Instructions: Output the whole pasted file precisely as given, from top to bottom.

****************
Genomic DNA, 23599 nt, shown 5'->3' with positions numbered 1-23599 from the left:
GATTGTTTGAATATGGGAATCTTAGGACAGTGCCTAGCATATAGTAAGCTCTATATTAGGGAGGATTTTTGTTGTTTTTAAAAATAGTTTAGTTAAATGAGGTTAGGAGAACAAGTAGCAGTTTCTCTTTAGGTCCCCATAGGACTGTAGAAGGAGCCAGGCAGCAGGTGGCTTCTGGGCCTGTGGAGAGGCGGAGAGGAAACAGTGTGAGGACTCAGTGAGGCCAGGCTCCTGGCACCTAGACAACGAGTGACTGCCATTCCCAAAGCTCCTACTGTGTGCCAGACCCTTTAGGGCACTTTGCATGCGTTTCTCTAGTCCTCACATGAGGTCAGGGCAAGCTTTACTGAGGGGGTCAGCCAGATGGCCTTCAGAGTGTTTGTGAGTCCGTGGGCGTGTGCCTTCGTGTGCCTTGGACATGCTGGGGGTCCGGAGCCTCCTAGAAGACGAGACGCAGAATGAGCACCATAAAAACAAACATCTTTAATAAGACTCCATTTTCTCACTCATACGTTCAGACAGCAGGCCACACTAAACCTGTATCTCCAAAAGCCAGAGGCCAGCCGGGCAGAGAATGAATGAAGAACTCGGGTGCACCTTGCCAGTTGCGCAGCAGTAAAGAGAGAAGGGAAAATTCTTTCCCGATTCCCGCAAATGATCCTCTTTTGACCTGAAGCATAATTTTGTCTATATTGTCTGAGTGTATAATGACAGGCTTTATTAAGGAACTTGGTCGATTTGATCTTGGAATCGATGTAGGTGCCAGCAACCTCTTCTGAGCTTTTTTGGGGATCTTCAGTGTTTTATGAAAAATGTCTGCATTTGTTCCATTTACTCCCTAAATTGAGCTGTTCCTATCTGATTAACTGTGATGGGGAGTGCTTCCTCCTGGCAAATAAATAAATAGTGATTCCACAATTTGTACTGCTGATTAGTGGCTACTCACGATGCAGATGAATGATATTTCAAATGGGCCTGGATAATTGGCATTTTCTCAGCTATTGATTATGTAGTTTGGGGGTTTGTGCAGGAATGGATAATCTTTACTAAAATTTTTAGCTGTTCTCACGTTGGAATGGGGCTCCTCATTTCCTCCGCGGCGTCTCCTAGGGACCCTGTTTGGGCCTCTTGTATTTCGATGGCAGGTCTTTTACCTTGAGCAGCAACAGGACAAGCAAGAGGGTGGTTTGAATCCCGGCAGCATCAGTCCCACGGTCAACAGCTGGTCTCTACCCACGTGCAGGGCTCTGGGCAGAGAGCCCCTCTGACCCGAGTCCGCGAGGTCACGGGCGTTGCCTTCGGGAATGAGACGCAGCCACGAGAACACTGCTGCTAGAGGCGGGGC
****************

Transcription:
Genomic DNA, 23599 nt, shown 5'->3' with positions numbered 1-23599 from the left:
GATTGTTTGAATATGGGAATCTTAGGACAGTGCCTAGCATATAGTAAGCTCTATATTAGGGAGGATTTTTGTTGTTTTTAAAAATAGTTTAGTTAAATGAGGTTAGGAGAACAAGTAGCAGTTTCTCTTTAGGTCCCCATAGGACTGTAGAAGGAGCCAGGCAGCAGGTGGCTTCTGGGCCTGTGGAGAGGCGGAGAGGAAACAGTGTGAGGACTCAGTGAGGCCAGGCTCCTGGCACCTAGACAACGAGTGACTGCCATTCCCAAAGCTCCTACTGTGTGCCAGACCCTTTAGGGCACTTTGCATGCGTTTCTCTAGTCCTCACATGAGGTCAGGGCAAGCTTTACTGAGGGGGTCAGCCAGATGGCCTTCAGAGTGTTTGTGAGTCCGTGGGCGTGTGCCTTCGTGTGCCTTGGACATGCTGGGGGTCCGGAGCCTCCTAGAAGACGAGACGCAGAATGAGCACCATAAAAACAAACATCTTTAATAAGACTCCATTTTCTCACTCATACGTTCAGACAGCAGGCCACACTAAACCTGTATCTCCAAAAGCCAGAGGCCAGCCGGGCAGAGAATGAATGAAGAACTCGGGTGCACCTTGCCAGTTGCGCAGCAGTAAAGAGAGAAGGGAAAATTCTTTCCCGATTCCCGCAAATGATCCTCTTTTGACCTGAAGCATAATTTTGTCTATATTGTCTGAGTGTATAATGACAGGCTTTATTAAGGAACTTGGTCGATTTGATCTTGGAATCGATGTAGGTGCCAGCAACCTCTTCTGAGCTTTTTTGGGGATCTTCAGTGTTTTATGAAAAATGTCTGCATTTGTTCCATTTACTCCCTAAATTGAGCTGTTCCTATCTGATTAACTGTGATGGGGAGTGCTTCCTCCTGGCAAATAAATAAATAGTGATTCCACAATTTGTACTGCTGATTAGTGGCTACTCACGATGCAGATGAATGATATTTCAAATGGGCCTGGATAATTGGCATTTTCTCAGCTATTGATTATGTAGTTTGGGGGTTTGTGCAGGAATGGATAATCTTTACTAAAATTTTTAGCTGTTCTCACGTTGGAATGGGGCTCCTCATTTCCTCCGCGGCGTCTCCTAGGGACCCTGTTTGGGCCTCTTGTATTTCGATGGCAGGTCTTTTACCTTGAGCAGCAACAGGACAAGCAAGAGGGTGGTTTGAATCCCGGCAGCATCAGTCCCACGGTCAACAGCTGGTCTCTACCCACGTGCAGGGCTCTGGGCAGAGAGCCCCTCTGACCCGAGTCCGCGAGGTCACGGGCGTTGCCTTCGGGAATGAGACGCAGCCACGAGAACACTGCTGCTAGAGGCGGGGC